# Seasons Interactive

Contributor
McGraw-Hill Higher Education
Type Category
Instructional Materials
Types
Simulation , Interactive Simulation
Note
This resource, vetted by NSTA curators, is provided to teachers along with suggested modifications to make it more in line with the vision of the NGSS. While not considered to be “fully aligned,” the resources and expert recommendations provide teachers with concrete examples and expert guidance using the EQuIP rubric to adapted existing resources. Read more here.

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## Description

Seasons Interactive provides students with the opportunity to investigate how Earth's angle of inclination affects three factors: the angle of incoming sunlight, average daily temperatures and the Sun’s ecliptic path. Three preset values for the angle of inclination are available (corresponding to the values of Earth, Venus and Uranus). Additionally, users may select an angle value from a sliding scale. Users can control the speed of the simulation or may pause it when needed. Students are able to compare the heights of the ecliptic paths during the course of the year by checking the “Trace Sun’s Path” box. From this information, students will be able to construct an explanation for the occurrence of seasons. Exercises with solutions are included, as well as a self-assessment located below the simulation. Teachers should be aware of several weaknesses in the simulation. First, the model allows students to reverse the motion of the Earth around the Sun which could lead to misconceptions. Secondly, the model overemphasizes the elliptical path of the Earth which often leads to the misconception that seasons are caused by distance from the Sun. Lastly, while the Sun is shown moving across the sky during the day (from Earth's view), the stars are left static during the night.

Intended Audience

Learner
Educational Level
Language
English
Access Restrictions

Free access - The right to view and/or download material without financial, registration, or excessive advertising barriers.

#### Performance Expectations

MS-ESS1-1 Develop and use a model of the Earth-sun-moon system to describe the cyclic patterns of lunar phases, eclipses of the sun and moon, and seasons.

Clarification Statement: Examples of models can be physical, graphical, or conceptual.

Assessment Boundary: none

This resource is explicitly designed to build towards this performance expectation.

This simulation allows students the opportunity to use a model to describe the cyclic nature of seasons. In this model, students can investigate how Earth's angle of inclination results in predictable, seasonal phenomena. Once students understand how Earth's angle results in seasons, they should be encouraged to compare the effects of a range of different inclination angles on seasonal temperature changes. By selecting different angles, students will soon realize that observed seasonal changes are dependent on the angle of inclination. It should be noted that while students are constructing their own explanations as to why seasons occur, they are not creating their own models, an essential part of the Performance Expectation.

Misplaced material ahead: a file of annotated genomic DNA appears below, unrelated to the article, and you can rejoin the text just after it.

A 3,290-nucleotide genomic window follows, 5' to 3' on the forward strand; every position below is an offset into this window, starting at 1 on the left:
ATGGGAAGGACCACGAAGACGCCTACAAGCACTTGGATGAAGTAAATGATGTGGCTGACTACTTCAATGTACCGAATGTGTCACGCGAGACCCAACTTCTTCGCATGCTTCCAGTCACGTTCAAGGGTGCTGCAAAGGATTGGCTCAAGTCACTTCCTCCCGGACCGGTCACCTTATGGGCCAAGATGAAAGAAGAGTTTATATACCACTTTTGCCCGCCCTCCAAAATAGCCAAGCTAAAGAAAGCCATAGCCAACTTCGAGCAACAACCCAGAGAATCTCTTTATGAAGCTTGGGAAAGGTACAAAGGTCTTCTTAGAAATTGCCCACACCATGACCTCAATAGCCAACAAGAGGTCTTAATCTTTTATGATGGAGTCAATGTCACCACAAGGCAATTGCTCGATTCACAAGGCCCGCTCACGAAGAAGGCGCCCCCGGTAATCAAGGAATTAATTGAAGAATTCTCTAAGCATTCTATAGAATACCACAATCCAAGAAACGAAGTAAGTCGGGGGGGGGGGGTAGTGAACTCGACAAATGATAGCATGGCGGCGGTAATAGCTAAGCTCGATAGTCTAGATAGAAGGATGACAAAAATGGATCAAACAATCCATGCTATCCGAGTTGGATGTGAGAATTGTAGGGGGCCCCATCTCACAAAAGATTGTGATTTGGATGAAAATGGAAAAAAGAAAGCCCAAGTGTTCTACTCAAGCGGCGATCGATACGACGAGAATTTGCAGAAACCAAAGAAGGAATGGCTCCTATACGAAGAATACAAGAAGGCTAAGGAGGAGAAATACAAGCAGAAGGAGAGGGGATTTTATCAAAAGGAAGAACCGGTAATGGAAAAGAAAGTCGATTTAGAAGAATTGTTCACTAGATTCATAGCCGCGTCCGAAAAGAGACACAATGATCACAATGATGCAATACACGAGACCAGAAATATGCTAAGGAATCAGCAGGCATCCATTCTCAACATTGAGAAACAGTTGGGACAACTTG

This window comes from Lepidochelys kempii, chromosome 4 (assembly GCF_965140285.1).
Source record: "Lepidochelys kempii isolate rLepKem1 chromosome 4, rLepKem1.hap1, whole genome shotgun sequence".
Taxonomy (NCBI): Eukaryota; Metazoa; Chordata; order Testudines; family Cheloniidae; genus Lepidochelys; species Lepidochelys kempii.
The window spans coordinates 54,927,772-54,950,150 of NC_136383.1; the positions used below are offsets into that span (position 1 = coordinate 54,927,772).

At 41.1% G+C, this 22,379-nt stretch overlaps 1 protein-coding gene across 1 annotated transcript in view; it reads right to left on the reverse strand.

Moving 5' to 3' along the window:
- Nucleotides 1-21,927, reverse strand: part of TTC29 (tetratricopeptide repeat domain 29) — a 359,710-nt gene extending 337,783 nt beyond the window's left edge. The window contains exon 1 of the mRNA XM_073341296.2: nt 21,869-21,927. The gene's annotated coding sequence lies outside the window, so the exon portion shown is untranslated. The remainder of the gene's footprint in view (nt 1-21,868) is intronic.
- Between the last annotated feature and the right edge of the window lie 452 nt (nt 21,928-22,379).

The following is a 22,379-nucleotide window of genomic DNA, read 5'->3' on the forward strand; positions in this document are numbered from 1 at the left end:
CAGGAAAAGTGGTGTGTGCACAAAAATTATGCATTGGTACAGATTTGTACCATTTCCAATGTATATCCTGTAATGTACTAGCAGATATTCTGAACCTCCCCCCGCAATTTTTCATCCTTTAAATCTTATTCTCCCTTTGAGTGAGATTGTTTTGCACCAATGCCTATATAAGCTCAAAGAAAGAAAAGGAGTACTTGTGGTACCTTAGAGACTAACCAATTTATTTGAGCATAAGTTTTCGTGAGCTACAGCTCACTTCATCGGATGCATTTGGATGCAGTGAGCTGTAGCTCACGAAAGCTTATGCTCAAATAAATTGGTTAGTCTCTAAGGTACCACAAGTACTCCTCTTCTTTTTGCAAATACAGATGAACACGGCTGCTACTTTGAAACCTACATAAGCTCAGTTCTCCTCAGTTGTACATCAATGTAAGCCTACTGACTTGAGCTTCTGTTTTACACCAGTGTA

#### Science and Engineering Practices

This resource is explicitly designed to build towards this science and engineering practice.

Seasons Interactive allows students the opportunity to describe and predict seasonal changes by investigating angles of inclination. When students change the angle of inclination, three values are affected: the angle of incoming sunlight, the apparent position of the Sun in the sky and temperature. By recording, citing and analyzing this information, students will more easily construct an explanation for seasons. It should be noted that in this simulation the emphasis is on investigating and constructing explanations, not on model creation.

#### Disciplinary Core Ideas

This resource appears to be designed to build towards this disciplinary core idea, though the resource developer has not explicitly stated so.

As previously noted, this simulation deals with the relationship between earth's tilt and seasonal changes. To introduce this simulation, teachers may first want to have students compare a zero value for the angle of inclination with the preset value for Earth’s actual angle. By doing this, students should see that this angle affects incoming sunlight over the course of the year and that this, in turn, results in seasonal temperature fluctuations. Once students understand this concept, they should be encouraged to obtain additional evidence through manipulating the angle of inclination. During each iteration of the model, students should record all observed changes in temperature, angle of incoming sunlight and apparent path of the Sun. One limitation of this simulation is that only one location on Earth is available; therefore, students are not able to compare seasonal changes for different latitudes.

#### Crosscutting Concepts

This resource appears to be designed to build towards this crosscutting concept, though the resource developer has not explicitly stated so.